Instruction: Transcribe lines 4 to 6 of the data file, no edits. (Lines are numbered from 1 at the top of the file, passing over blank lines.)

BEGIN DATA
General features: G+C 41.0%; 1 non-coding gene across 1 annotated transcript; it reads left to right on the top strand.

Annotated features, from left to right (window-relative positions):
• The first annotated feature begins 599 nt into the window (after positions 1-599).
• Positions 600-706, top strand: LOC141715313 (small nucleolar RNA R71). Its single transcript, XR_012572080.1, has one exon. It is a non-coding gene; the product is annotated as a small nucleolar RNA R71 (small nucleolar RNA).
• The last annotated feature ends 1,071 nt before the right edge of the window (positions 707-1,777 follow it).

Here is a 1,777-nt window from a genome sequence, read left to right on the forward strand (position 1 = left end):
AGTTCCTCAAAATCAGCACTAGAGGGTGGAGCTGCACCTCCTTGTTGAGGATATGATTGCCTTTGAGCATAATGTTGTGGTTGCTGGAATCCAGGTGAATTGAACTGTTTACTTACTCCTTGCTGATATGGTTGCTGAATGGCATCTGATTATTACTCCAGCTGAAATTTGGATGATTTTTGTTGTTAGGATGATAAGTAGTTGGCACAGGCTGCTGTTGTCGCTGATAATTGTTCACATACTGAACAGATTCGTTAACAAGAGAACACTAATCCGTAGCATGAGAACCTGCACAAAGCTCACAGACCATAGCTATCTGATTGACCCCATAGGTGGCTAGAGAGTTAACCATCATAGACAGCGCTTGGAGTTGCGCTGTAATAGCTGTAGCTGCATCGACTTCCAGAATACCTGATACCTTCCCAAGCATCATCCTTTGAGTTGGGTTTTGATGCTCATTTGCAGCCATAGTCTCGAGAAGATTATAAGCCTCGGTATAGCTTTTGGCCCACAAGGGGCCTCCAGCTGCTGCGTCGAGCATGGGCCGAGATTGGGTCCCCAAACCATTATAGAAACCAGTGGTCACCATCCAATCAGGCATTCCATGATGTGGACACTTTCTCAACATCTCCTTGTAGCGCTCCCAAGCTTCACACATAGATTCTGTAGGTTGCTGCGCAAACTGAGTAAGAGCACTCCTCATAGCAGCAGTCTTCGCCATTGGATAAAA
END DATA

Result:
• Positions 600-706, top strand: LOC141715313 (small nucleolar RNA R71). Its single transcript, XR_012572080.1, has one exon. It is a non-coding gene; the product is annotated as a small nucleolar RNA R71 (small nucleolar RNA).
• The last annotated feature ends 1,071 nt before the right edge of the window (positions 707-1,777 follow it).

Here is a 1,777-nt window from a genome sequence, read left to right on the forward strand (position 1 = left end):